17 PATIENT COUNSELING INFORMATION. See FDA-approvedMedication Guide.. 17.1 General Information. Physicians should instruct their patients to read the Medication Guidebefore starting therapy with STRATTERA and to reread it each time the prescriptionis renewed.Prescribers or other health professionals shouldinform patients, their families, and their caregivers about the benefits andrisks associated with treatment with STRATTERA and should counsel them in its appropriate use. The prescriber or health professional should instruct patients, their families, and their caregiversto read the Medication Guide and should assist them in understanding its contents.Patients should be given the opportunity to discuss the contents of the MedicationGuide and to obtain answers to any questions they may have.Patients should be advised of the following issuesand asked to alert their prescriber if these occur while taking STRATTERA.. 17.2 Suicide Risk. Patients, their families, and their caregiversshould be encouraged to be alert to the emergence of anxiety, agitation, panicattacks, insomnia, irritability, hostility, aggressiveness, impulsivity, akathisia(psychomotor restlessness), hypomania, mania, other unusual changes in behavior,depression, and suicidal ideation, especially early during STRATTERA treatmentand when the dose is adjusted. Families and caregivers of patients shouldbe advised to observe for the emergence of such symptoms on day-to-daybasis, since changes may be abrupt. Such symptoms should be reported to thepatients prescriber or health professional, especially if they aresevere, abrupt in onset, or were not part of the patients presentingsymptoms. Symptoms such as these may be associated with an increased riskfor suicidal thinking and behavior and indicate need for very close monitoringand possibly changes in the medication.. 17.3 Severe Liver Injury. Patients initiating STRATTERA shouldbe cautioned that severe liver injury may develop. Patients shouldbe instructed to contact their physician immediately should they develop pruritus,dark urine, jaundice, right upper quadrant tenderness, or unexplained flu-likesymptoms [see Warnings and Precautions (5.2)].. 17.4 Aggression or Hostility. Patients should be instructed to call their doctoras soon as possible should they notice an increase in aggression or hostility.. 17.5 Priapism. Rare postmarketing cases of priapism, defined as painful and nonpainfulpenile erection lasting more than hours, have been reported for pediatricand adult patients treated with STRATTERA.The parents or guardians of pediatric patients taking STRATTERA andadult patients taking STRATTERA shouldbe instructed that priapism requires prompt medical attention.. 17.6 Ocular Irritant. STRATTERA isan ocular irritant. STRATTERA capsulesare not intended to be opened. In the event of capsule content coming in contactwith the eye, the affected eye should be flushed immediately with water, andmedical advice obtained. Hands and any potentially contaminated surfaces shouldbe washed as soon as possible.. 17.7 Drug-Drug Interaction. Patients should be instructed to consult physicianif they are taking or plan to take any prescription or over-the-countermedicines, dietary supplements, or herbal remedies.. 17.8 Pregnancy. Patients should be instructed to consult physicianif they are nursing, pregnant, or thinking of becoming pregnant while taking STRATTERA.. 17.9 Food. Patients may take STRATTERA withor without food.. 17.10 Missed Dose. If patients miss dose, they should be instructedto take it as soon as possible, but should not take more than the prescribedtotal daily amount of STRATTERA inany 24-hour period.. 17.11 Interference with Psychomotor Performance. Patients should be instructed to use cautionwhen driving car or operating hazardous machinery until they are reasonablycertain that their performance is not affected by atomoxetine.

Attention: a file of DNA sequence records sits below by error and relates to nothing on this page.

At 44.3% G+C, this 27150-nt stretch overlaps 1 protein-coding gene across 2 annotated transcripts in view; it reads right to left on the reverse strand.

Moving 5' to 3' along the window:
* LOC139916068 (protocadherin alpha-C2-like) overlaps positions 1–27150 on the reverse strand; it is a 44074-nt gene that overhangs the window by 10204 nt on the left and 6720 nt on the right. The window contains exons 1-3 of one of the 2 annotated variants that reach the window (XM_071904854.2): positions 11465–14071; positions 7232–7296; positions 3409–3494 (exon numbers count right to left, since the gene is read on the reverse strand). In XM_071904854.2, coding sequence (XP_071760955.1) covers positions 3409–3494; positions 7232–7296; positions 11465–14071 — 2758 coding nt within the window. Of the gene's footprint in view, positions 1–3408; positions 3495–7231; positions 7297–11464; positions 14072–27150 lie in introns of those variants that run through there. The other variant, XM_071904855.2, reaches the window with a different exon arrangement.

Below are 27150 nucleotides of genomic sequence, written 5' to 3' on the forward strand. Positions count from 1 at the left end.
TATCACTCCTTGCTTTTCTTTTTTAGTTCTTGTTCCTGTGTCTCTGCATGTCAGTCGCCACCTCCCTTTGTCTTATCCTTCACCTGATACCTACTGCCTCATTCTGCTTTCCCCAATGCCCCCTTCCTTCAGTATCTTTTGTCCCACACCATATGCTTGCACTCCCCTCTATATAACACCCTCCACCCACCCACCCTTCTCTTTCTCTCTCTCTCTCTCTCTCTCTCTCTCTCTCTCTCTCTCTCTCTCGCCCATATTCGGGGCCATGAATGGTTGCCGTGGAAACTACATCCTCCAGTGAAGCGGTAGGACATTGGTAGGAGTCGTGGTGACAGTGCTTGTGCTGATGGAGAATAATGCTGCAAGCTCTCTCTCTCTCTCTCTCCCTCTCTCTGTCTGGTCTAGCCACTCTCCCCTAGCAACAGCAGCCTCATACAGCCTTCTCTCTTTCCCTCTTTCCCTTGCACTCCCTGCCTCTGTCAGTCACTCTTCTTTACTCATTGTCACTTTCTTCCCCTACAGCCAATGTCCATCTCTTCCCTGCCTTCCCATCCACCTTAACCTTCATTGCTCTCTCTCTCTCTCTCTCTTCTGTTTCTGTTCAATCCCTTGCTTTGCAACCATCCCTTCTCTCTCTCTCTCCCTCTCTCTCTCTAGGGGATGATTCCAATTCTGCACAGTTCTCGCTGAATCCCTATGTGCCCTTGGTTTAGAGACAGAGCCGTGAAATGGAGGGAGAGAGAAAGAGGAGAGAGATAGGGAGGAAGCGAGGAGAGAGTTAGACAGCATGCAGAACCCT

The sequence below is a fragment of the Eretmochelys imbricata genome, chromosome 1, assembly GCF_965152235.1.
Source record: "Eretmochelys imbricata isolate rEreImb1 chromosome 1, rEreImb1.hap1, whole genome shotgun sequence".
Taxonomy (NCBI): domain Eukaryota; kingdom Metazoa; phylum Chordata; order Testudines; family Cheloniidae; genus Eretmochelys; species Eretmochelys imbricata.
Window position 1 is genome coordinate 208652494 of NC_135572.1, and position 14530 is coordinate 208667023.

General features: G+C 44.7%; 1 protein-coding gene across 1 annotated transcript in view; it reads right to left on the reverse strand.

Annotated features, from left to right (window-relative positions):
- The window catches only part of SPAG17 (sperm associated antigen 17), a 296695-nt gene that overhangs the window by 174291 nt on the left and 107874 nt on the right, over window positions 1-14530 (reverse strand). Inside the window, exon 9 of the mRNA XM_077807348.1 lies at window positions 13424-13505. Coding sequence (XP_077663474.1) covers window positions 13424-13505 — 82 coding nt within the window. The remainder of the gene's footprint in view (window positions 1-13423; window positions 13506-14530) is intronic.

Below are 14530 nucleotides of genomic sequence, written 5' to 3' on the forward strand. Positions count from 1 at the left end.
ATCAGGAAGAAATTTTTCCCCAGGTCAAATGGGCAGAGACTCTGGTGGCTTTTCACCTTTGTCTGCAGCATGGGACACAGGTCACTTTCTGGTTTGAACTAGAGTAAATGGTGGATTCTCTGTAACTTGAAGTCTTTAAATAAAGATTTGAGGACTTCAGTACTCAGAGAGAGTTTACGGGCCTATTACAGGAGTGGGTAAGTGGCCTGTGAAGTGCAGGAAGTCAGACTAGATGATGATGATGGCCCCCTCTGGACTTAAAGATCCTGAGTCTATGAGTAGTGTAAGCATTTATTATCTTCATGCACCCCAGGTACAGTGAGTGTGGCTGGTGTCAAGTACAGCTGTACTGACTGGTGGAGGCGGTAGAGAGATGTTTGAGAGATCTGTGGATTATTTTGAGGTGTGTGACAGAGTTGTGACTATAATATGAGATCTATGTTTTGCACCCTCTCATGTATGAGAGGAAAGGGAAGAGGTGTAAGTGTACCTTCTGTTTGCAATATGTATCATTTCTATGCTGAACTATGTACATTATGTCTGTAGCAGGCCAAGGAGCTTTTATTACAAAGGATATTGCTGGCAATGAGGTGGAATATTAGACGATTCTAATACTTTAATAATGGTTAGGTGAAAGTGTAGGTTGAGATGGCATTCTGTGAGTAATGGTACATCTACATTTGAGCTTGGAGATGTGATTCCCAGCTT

LABOR & DELIVERY SECTION.